Craft Cellars is delighted to welcome whisky expert Pete Burns to our team. Pete has an infectious passion for whisky and an extensive knowledge of the Scotch world. Originally from Glasgow (Scotland), his former roles include: being part of the management team at Scotland’s oldest whisky retailer; appraising and researching rare bottles for Scotch Whisky Auctions; and working alongside the Laing family at Douglas Laing & Co. In early 2018 he moved to Alberta to work with a specialist spirits importer – Craftwork Spirits Ltd. Pete is not only a great addition to the Craft Cellars team, but also to the broader Canadian whisky community. We look forward to Pete hosting many whisky tastings in the future and to all of his upcoming blog posts. We will now kick it over to Pete for his inaugural blurb, in which he will be introducing two new Japanese whiskies.

Take it away Pete!

Such is the maelstrom of insanity in today’s world, that despite being a Scotsman, with a background in Scotch, the first topic for Burns On Whisky is not Scotch but Japanese whisky. Thankfully, I am fascinated by whisky from Japan. The primacy of Scotch whisky being challenged by other distilling nations is nothing but healthy competition and a deterrent to complacency. Over recent years it is undeniable that there has been no stronger contender to the global single malt crown than the Japanese. The two whiskies I will present at the end of this blog exemplify this point perfectly. I would, however, like to provide some background as to how the Japanese came to be a whisky producing nation.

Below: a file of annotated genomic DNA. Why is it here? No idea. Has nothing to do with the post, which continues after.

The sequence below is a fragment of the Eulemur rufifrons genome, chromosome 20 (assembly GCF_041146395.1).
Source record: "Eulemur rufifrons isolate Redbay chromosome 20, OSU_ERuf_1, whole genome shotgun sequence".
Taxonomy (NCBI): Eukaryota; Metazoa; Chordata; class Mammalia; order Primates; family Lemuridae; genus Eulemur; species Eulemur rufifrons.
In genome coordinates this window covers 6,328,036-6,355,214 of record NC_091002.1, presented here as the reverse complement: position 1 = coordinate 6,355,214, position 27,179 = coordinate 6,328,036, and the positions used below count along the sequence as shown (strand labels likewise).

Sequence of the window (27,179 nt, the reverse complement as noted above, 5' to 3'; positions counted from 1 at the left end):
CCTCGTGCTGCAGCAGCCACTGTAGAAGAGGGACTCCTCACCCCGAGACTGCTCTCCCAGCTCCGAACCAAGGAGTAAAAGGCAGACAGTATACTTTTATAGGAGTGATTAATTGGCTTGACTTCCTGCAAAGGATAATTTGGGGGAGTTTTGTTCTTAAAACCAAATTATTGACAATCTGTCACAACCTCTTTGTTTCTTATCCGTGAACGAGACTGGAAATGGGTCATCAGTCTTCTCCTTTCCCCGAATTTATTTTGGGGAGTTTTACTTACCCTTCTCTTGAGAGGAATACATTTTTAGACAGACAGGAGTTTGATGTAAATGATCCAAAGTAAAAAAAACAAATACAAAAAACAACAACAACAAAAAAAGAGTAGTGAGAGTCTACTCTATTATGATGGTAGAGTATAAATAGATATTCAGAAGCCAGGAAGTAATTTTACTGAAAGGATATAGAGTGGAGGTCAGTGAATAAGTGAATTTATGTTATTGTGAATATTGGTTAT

The story of Japanese whisky started in my home town. Just over one hundred years ago a chap from Japan named Masataka Takestsuru arrived in Scotland to study chemistry at Glasgow University. He went on to apprentice at several whisky distilleries, starting at Longmorn in April 1919 and ending with Hazelburn in May 1920. Prior to Taketsuru’s return to Japan, he won the affections of a Scottish lass by the name of Rita Cowen. The pair married and Rita accompanied her new husband to Japan in late 1920.

Shortly after arriving back in his homeland, he joined forces with another trailblazer of Japanese distillation, Shinjiro Torri. Together they created Japan’s first ever true whisky. In 1923 Taketsuru and Torri set up Japan’s first single malt whisky distillery, Yamazaki. The pair famously disputed the merits of peated versus non-peated whisky. Torri felt that peat influence was too aggressive a characteristic for the Japanese market. Taketsuru strongly disagreed. The skism developed to the point that Taketsuru parted company with Torri and in 1934 opened his own single malt distillery, Yoichi. He chose Japan’s northern island of Hokkaido as he felt that climate was similar to Scotland’s and therefore ideal for maturation. Torri’s company Kotobukiya went on to become Suntory while Taketsuru’s new venture was called Nikka. For many years, these two companies quite simply were the Japanese whisky industry.

Over the decades the stature of Japanese whisky gradually grew, establishing its own hallmarks along the way. The fastidious use of yeast in the sake craft led Japanese whisky distillers to adopt the same particularity about which yeast strains they use for fermentation. The use of clear wart is another example of their uncompromising commitment to the subtle the art of whisky making.  As the Japanese attempted to replicate (sometimes exceeding) the standards set by the Scots, the cultural affinity for exquisite craftsmanship emanated through their whiskies, both in the quality of liquid and stunning presentation. That brings me rather nicely to the two whiskies I am delighted to present: